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Ludwig Van
Toronto Montreal

Concert review: Toronto Mendelssohn Choir and guests make magic of Benjamin Britten cantatas

By John Terauds on November 19, 2013

Narrator Diego matamoros, soloists Lesley Bouza and Colin Ainsworth, the Toronto Mendelssohn Choir and orchestra perform at the Tuesday-night dress rehearsal at Yorkminster Park Baptist Church (John terauds iPhone photo).
Narrator Diego Matamoros, soloists Lesley Bouza and Colin Ainsworth, the Toronto Mendelssohn Choir and orchestra with conductor Noel Edison rehearse Benjamin Britten’s The Company of Heaven aat Yorkminster Park Baptist Church (John Terauds iPhone photo).

Here’s a suggestion: If you go to one choral concert other than Messiah this season, make it the Toronto Mendelssohn Choir’s brilliant tribute to Benjamin Britten on Wednesday evening.

John Terauds

John Terauds, Editor-Emeritus of Ludwig van Toronto, is currently a Divinity student at the University of Toronto and a church music director. He joined the Toronto Star in 1988, was the classical music critic from 2005 to 2012, and continues as a freelance critic for the paper. He is the co-author of Roy Thomson Hall: A Portrait, a book written with Toronto Star Colleague, William Littler.

Tuesday night’s dress rehearsal at Yorkminster Park Baptist Church revealed not only a compelling, deeply affecting programme, but wonderful performances from the Mendelssohn Choir, the Toronto Children’s Chorus, orchestra, pianists, organist and, last but far from least, soloists tenor Colin Ainsworth and soprano Leslie Bouza.

Mendelssohn Choir music director Noel Edison chose two cantatas to showcase the composer’s genius for writing potent music drama for all ages and abilities: The Company of Heaven, created for BBC Radio in 1937, and Saint Nicolas, commissioned for the centennial of Lancing College but premiered at Aldeburgh in 1948.

Because both cantatas are written in English, it’s much easier to connect with their Christian content than when listening to Latin — which can be a plus or a minus, depending on your own views on religion.

But taken in a broader, pan-spiritual context, both works squarely address the struggles between good and evil and of finding the strength to carry on in the face of adversity which are universal to the human condition.

While The Company of Heaven is ostensibly about St Michael the Archangel and our relationship with the spirits of the hereafter, and Saint Nicolas is about an early Christian martyr (bastardized through the twists of passing centuries and cultural migration into Santa Claus), the message, like in so much of the sacred music of J.S. Bach, is deeply personal.

And Britten, although writing in a modern idiom, was just as adept as Bach at evoking deep emotion in abstract music.

Ainsworth’s solos are a particular highlight in this programme. His years of stage experience have given him the tools to make the most out of every phrase and accent. His voice is in glorious form, filling the cavernous Yorkminster Park church with ease.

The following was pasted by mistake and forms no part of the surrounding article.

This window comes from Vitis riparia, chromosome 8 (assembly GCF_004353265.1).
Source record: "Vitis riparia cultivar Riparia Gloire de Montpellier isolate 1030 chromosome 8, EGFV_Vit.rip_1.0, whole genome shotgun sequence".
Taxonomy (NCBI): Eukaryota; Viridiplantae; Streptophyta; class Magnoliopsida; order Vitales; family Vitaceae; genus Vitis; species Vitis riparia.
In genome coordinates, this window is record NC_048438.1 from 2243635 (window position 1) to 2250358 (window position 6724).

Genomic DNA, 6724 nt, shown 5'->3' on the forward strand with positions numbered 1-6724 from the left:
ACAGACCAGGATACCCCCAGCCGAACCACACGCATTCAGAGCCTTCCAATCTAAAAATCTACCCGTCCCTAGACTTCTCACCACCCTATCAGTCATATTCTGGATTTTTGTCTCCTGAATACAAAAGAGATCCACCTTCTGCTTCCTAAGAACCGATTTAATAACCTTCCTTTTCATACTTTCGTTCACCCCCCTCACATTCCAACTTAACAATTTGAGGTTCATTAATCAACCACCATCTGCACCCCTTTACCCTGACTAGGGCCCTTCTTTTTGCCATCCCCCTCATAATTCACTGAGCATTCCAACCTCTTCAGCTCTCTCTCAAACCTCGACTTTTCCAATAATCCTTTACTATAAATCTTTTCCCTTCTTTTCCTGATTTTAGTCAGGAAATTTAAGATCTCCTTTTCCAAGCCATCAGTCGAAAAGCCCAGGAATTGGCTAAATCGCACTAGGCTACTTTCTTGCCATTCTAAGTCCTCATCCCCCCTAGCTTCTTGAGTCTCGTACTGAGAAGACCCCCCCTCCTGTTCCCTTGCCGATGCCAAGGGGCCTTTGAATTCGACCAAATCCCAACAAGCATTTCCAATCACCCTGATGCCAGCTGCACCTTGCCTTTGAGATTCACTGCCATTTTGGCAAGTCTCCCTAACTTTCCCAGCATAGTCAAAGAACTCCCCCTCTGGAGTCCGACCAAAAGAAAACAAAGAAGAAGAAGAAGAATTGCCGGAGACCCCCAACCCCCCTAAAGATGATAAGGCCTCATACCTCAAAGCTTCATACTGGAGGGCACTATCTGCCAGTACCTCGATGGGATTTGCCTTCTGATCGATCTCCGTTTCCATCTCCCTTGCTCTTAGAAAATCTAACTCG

Lesley Bouza’s warm, rich voice has become more beautiful every time I hear her sing.

The choirs – both adult and children’s – are strong, confident and beautifully polished. The small orchestra, paired with the church’s big pipe organ with Michael Bloss at the console, is flexible and balanced.

Saint Nicolas is the more winsome of the two cantatas, while the choppier, more episodic Company of Heaven is the more varied showcase of Britten’s early writing.

Thanks to Soulpepper Theatre actor Diego Matamoros narrating expertly into the church’s not-quite-current audio system, we can even get a feel of what that first radio broadcast must have sounded like nearly three generations ago.

Despite the best efforts of all the artists putting forward their musical offerings in honour of the 100th anniversary of Britten’s birth on Friday, and despite the composer even spending time in Toronto, his music remains a reluctant draw for many of this city’s art music fans.

But there’s a reason why Britten has such devoted fans among musicians and listeners around the world, and this concert is a particularly fine way to experience why this is so.

The Toronto Mendelssohn Choir is offering two tickets for the price of one for Wednesday night’s concert. But these seats would still be a bargain at twice the price.

You’ll find all the concert details here.

John Terauds

John Terauds

John Terauds, Editor-Emeritus of Ludwig van Toronto, is currently a Divinity student at the University of Toronto and a church music director. He joined the Toronto Star in 1988, was the classical music critic from 2005 to 2012, and continues as a freelance critic for the paper. He is the co-author of Roy Thomson Hall: A Portrait, a book written with Toronto Star Colleague, William Littler.
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